In the digital age, politics can often seem stuck in the past and unable to keep up with the pace of technology. One exception to this is the Pirate Party movement. Emerging in Sweden in the middle of the last decade, it quickly spread around Europe and the world, with a political emphasis on issues like copyright and privacy.
A surge in interest in the Pirate Party movement began after Sweden’s party saw success in the 2009 European Elections. One place in which this was true was the UK, where the Pirate Party UK emerged, quickly gaining support as a result of the controversy surrounding a group of laws called the Digital Economy Act, which (among other things) allow for anyone even suspected of having carried out illegal file sharing to have their Internet connection removed by their ISP.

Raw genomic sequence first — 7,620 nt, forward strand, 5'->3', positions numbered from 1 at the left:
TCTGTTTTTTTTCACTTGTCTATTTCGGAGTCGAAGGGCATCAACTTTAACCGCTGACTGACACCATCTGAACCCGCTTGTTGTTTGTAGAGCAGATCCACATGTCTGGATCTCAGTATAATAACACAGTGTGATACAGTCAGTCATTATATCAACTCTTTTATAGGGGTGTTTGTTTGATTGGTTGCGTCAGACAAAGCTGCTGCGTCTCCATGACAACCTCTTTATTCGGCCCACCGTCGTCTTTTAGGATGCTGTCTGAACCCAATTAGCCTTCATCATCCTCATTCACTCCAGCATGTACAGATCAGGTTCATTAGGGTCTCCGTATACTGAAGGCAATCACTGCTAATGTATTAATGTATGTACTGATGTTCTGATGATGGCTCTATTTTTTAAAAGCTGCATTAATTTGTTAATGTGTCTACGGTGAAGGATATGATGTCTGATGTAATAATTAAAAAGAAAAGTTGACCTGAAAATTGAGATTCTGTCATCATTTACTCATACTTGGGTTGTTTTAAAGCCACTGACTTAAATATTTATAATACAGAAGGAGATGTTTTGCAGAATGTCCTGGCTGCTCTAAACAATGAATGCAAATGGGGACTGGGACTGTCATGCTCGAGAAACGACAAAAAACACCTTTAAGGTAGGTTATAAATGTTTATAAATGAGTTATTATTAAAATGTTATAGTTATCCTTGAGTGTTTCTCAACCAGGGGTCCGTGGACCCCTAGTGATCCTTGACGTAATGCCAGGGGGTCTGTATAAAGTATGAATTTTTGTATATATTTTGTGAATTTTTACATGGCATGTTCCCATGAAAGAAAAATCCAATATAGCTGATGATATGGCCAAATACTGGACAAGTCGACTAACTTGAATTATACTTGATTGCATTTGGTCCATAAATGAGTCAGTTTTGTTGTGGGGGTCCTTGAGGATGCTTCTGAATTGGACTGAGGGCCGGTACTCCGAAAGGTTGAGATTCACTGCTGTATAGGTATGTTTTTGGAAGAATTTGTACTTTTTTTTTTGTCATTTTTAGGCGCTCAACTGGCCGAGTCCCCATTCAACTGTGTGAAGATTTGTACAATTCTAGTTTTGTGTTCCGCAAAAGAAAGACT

I met up with Pirate Party UK leader, Laurence “Loz” Kaye, to find out more about the movement.